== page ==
Fossil-Fuel Vampires and other Nightmares
by Rick Marianetti
I was doing research on the net for my first trip to Europe with my girlfriend and her son when I discovered the 2000 World’s Fair would be held in Hannover, Germany. My father had attended the San Francisco World’s Fair in 1939 and recounted to me his incredulous amazement at a new electronic device he saw on display that magically transmitted real-time moving images from a camera wired to a large vacuum tube in another room. Later I recalled all the hoopla over several of the World’s Fairs held in North America—Montreal, Vancouver, New York—and since we planned to drive through Germany, we arranged to stop at Hannover.
Yet neither I nor anyone I knew had heard a word about Expo 2000. While the absence of publicity seemed odd to me at the time, it would foreshadow much stranger events to come.
We landed in Paris and pulled into Hannover a few weeks later, excitedly anticipating the United States exhibit as we made our way onto the grounds. To my astonishment, I discovered that my country had inexplicably bowed out of the festivities. For the first time in its 150 year history, the World’s Fair would go on without the United States. I had to find out what happened, so I asked around.
“Politik”, “políticas”, “la politique” and “Budgetary constraints” were the usual explanations. Nearly every Fortune 500 company had been approached for funds by Mattel’s William Rollnick, appointed by President Clinton as U.S. Expo Commissioner. Incredibly, no one offered him a dime, even though the United States stock market was at an all-time high. Yet 175 other nations, none as prosperous as the United States—most far less so—managed to scrape together enough money to put up a pavilion or at least an exhibit.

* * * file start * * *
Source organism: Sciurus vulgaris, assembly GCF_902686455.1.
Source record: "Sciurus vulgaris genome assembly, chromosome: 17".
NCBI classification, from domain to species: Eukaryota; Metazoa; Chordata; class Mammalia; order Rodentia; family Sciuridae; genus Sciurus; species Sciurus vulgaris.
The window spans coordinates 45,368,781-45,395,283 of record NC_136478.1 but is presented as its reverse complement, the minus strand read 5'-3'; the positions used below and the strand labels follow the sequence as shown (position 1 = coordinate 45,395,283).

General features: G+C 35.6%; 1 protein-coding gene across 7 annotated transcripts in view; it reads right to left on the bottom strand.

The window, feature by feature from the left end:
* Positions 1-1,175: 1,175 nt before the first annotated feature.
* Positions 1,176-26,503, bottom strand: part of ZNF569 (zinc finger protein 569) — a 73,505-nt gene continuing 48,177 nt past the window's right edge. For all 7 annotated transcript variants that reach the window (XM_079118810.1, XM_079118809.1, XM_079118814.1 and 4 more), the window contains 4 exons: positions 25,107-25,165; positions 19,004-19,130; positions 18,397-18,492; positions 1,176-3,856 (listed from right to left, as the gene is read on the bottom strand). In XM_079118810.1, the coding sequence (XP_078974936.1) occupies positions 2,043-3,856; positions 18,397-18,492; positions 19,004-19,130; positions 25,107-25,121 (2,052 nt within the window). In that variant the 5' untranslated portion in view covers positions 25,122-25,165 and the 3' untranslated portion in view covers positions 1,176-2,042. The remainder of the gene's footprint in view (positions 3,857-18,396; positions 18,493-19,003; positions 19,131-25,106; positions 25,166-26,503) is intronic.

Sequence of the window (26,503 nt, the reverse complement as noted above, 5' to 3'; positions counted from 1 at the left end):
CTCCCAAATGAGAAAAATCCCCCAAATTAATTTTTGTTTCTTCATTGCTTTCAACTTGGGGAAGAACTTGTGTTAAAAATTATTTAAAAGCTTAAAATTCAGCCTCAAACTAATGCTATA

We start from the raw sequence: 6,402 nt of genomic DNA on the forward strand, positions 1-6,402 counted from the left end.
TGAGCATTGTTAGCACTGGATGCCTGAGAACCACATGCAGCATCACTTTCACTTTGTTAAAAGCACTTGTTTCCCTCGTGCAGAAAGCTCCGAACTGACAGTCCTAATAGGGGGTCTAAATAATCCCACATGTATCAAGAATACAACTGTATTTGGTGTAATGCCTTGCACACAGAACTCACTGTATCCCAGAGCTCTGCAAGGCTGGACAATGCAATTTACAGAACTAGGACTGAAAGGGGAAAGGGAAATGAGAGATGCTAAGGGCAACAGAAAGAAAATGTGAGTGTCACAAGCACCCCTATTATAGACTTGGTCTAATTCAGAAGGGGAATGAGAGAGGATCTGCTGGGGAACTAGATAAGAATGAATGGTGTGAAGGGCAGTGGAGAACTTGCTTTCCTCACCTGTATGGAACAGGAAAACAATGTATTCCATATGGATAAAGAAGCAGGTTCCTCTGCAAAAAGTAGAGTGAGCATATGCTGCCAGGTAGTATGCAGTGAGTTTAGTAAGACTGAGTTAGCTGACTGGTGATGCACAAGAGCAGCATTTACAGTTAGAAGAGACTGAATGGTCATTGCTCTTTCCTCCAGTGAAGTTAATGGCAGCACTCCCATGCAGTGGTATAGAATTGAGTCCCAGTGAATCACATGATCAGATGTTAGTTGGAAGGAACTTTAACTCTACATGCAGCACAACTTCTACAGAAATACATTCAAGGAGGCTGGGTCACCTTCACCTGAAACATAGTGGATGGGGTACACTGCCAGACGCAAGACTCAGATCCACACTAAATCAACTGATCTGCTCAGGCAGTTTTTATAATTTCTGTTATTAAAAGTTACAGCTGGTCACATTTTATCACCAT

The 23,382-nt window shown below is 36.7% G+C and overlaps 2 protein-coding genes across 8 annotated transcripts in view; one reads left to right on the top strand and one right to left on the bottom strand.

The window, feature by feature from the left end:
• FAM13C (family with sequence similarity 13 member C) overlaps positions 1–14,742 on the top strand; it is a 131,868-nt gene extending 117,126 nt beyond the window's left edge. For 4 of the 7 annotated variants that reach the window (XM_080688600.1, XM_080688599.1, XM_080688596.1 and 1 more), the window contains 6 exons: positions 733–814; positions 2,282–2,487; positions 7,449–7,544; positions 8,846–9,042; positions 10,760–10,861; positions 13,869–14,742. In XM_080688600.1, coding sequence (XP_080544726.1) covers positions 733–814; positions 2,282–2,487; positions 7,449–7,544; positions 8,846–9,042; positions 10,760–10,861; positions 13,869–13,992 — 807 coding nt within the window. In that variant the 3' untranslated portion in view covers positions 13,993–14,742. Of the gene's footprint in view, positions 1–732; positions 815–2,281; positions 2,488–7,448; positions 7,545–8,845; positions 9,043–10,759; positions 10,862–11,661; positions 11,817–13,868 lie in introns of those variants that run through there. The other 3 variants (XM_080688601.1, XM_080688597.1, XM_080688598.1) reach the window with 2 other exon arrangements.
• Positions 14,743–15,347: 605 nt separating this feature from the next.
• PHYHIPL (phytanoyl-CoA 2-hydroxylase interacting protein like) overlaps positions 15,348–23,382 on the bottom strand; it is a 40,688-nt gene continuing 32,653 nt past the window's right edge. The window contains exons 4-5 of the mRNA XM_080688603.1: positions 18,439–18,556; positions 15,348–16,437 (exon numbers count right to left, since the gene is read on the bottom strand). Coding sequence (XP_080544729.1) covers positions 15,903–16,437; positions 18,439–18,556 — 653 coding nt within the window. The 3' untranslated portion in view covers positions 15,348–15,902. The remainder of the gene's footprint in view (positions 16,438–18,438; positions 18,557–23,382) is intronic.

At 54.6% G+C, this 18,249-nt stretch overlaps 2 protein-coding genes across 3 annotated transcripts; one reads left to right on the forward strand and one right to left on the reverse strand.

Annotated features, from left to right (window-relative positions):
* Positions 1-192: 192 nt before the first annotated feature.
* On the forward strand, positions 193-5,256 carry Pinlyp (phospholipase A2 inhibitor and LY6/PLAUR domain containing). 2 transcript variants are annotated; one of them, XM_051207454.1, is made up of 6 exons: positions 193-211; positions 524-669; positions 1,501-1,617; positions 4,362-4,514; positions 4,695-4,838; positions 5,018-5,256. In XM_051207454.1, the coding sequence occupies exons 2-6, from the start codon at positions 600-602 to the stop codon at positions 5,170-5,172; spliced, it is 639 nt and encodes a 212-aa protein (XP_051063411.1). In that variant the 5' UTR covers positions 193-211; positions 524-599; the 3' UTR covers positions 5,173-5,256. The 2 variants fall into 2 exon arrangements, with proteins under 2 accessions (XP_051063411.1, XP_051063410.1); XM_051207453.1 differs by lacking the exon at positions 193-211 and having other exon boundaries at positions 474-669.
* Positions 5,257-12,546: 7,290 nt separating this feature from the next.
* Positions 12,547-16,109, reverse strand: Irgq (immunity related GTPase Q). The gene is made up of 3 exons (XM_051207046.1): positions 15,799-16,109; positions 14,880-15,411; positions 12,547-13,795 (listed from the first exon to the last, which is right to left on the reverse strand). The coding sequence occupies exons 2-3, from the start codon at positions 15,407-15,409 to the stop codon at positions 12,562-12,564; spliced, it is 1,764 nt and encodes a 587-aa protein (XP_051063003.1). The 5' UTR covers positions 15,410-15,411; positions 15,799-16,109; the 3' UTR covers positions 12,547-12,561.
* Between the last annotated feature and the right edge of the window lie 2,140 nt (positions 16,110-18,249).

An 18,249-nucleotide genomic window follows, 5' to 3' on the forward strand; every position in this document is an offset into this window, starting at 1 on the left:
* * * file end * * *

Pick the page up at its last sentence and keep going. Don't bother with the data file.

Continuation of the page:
World’s Fair Revelations
We were standing outside the Columbian exhibit when it struck me: The fair’s official theme—Ecology: Humanity, Nature, and Technology—said it all.
The same story can begin in more than one place, depending on the perspective of the person telling it. For me, the bewildering implications of that summer day in Hannover would coalesce into a full-blown revelation about the far-reaching effects of the United States’ energy policy.
After the Supreme Court decided the most controversial Presidential election in the nation’s history, the United States would go on to disavow the 1972 ABM treaty with Russia, refuse to ratify the Kyoto agreement, pull out of the UN Conference Against Racism, and pass on the Johannesburg Environment Summit. Meanwhile, back at the ranch, the President would take a month off to chop logs at his Texas retreat while the Israeli-Palestinian conflict spiraled hideously out of control.
Nero played a violin. The less musically inclined Bush wielded an ax—at least during photo-ops.
Less than a year after the last world citizen passed through the turnstiles of Expo 2000, nineteen Middle Eastern nationals used vinyl box-cutters to elude security procedures in place at the time and commandeered four domestic passenger airliners. Intent on transforming the planes into suicidal ballistic missiles, the men purposely slammed two of the planes—both armed with 1,000 gallons of high-octane jet fuel—into New York’s World Trade Center. Another hit the Pentagon, while heroic passengers onboard the last plane brought it down over the Pennsylvania countryside before it could crash into the White House.
In downtown Manhattan, fires approaching 1,500 degrees Fahrenheit incinerated 3,000 people and 10 million square feet of office space worth well over $30 billion. The 110-story twin-tower landmark that took 7 years to construct vaporized within minutes of impact.
The President Hits the Trifecta
The world did indeed change for many of us, including President Bush, on that dark September morning. Budget director Mitchell Daniels recalls the President’s reaction a few days later: